Still alive — update and book notes

Hey folks. The blog has been dormant for the semester, as usually happens. I plan to do some substantive posts in the near future. It’s been a highly stimulating (spiritually, intellectually, emotionally) last few months, with some rather productive writing/research on my part! Thanks for everyone who still subscribes or occasionally checks-in on the blog. Per usual, I’ve devoured quite a number of books, so here are some of my recent selections:

Serene Jones, Feminist Theory and Christian Theology.

Very good, well-written…but I’m not convinced at her attempt to mediate between essentialism and constructivism (a worthy attempt but ultimately results in a rather hollow presentation of woman). Of course, that criticism is not surprising coming from a guy who basically agrees with both Barth (CD III.4) and Balthasar (Theo-Drama III) on gender…and with Paul (Eph 5).

Hans Urs von Balthasar, Mary for Today.

Some lovely reflections. Probably incomprehensible to most of my fellow Protestants.

Graham Greene, The End of the Affair.

Easily among my favorite novels now. Similar to the profound treatments of grace in Diary of a Country Priest (Bernanos) and Flannery O’Connor.

Stanley Hauerwas, God, Medicine, and Suffering.

Gripping, thought-provoking, but I’m very much not convinced by his resolute non-theodicy.

G. C. Berkouwer, Faith and Sanctification.

Excellent treatment of a tricky subject (well, tricky for Protestants!). Berkouwer is such a well-balanced theologian that it’s hard to ever find anything to dispute.

Karl Barth, Church Dogmatics II.1.

I’m slowly working through this with Professor Currie and a group of Presbyterian pastors in Charlotte. Barth’s skills are even more refined here than in I.1 or I.2…it really blows my mind what he is capable of.

Dietrich Bonhoeffer, Ethics.

Yes, it is probably better than Discipleship, but they are two very different projects. Discipleship is clearly better suited for the average reader — hence, its greater popularity.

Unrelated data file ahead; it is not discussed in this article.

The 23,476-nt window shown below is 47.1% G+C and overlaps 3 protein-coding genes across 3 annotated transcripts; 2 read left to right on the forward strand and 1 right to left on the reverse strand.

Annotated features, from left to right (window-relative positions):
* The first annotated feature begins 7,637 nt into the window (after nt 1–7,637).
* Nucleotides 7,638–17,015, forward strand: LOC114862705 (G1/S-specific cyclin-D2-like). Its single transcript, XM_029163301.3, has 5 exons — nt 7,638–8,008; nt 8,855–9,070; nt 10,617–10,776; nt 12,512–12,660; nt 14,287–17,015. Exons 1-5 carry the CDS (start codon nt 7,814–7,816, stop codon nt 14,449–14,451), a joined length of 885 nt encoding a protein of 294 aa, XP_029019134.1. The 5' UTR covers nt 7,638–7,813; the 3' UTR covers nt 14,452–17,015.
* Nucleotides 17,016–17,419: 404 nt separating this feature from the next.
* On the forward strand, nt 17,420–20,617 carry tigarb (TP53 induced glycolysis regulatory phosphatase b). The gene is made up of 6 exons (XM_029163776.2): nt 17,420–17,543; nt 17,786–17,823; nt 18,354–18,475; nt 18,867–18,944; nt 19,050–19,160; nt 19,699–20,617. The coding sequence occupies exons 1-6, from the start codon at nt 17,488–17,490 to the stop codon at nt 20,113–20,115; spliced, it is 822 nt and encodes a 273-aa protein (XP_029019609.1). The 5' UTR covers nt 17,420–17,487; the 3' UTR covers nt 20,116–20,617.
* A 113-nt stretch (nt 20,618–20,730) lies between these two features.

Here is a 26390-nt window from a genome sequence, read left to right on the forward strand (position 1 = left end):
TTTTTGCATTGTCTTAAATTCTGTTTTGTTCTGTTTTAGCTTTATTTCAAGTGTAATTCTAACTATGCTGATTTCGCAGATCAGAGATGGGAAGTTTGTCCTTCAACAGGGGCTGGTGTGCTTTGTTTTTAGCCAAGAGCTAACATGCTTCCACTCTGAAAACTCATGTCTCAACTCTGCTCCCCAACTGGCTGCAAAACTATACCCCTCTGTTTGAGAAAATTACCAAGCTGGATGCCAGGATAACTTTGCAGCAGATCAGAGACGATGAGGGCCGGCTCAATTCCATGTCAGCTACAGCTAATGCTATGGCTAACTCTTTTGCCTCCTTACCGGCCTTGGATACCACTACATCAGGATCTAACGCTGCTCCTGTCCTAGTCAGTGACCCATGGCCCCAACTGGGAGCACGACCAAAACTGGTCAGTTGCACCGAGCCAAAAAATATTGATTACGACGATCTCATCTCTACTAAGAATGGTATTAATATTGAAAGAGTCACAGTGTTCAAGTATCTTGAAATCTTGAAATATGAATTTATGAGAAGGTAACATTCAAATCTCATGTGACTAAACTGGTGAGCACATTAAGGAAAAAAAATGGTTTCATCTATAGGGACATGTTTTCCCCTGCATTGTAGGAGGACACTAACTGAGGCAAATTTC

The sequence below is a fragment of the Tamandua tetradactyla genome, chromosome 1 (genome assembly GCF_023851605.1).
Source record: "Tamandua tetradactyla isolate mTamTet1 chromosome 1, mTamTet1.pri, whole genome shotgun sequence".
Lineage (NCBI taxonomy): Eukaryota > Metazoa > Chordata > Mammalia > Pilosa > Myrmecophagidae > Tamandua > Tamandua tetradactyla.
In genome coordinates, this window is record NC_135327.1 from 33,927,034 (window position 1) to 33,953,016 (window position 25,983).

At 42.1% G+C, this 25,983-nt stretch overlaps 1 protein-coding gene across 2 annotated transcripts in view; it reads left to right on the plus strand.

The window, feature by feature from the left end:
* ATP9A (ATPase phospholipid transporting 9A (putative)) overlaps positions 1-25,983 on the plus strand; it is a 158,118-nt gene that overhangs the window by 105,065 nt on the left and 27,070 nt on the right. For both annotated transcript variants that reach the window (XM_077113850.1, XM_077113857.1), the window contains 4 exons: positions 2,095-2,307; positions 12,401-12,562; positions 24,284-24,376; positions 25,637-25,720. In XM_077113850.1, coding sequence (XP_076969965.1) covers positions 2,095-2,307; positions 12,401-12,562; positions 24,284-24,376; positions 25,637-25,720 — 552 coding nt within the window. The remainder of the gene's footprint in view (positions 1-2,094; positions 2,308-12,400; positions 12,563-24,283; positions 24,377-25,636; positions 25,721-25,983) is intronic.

God and friends, Holy Bible.

More than anything, I’ve been doing a concentrated study of the way faith and works are understood outside of the over-analyzed Romans. I am focusing on Hebrews, Ephesians, Colossians, and 1 John. I think the finest summary presentation is in 1 John 4:

Dear friends, let us love one another, for love comes from God. Everyone who loves has been born of God and knows God. Whoever does not love does not know God, because God is love.This is how God showed his love among us: He sent his one and only Son into the world that we might live through him. 10 This is love: not that we loved God, but that he loved us and sent his Son as an atoning sacrifice for our sins. 11 Dear friends, since God so loved us, we also ought to love one another. 12 No one has ever seen God;but if we love one another, God lives in us and his love is made complete in us.

13 This is how we know that we live in him and he in us: He has given us of his Spirit. 14 And we have seen and testify that the Father has sent his Son to be the Savior of the world. 15 If anyone acknowledges that Jesus is the Son of God, God lives in them and they in God. 16 And so we know and rely on the love God has for us.

God is love. Whoever lives in love lives in God, and God in them. 17 This is how love is made complete among us so that we will have confidence on the day of judgment: In this world we are like Jesus. 18 There is no fear in love. But perfect love drives out fear, because fear has to do with punishment. The one who fears is not made perfect in love.

19 We love because he first loved us.




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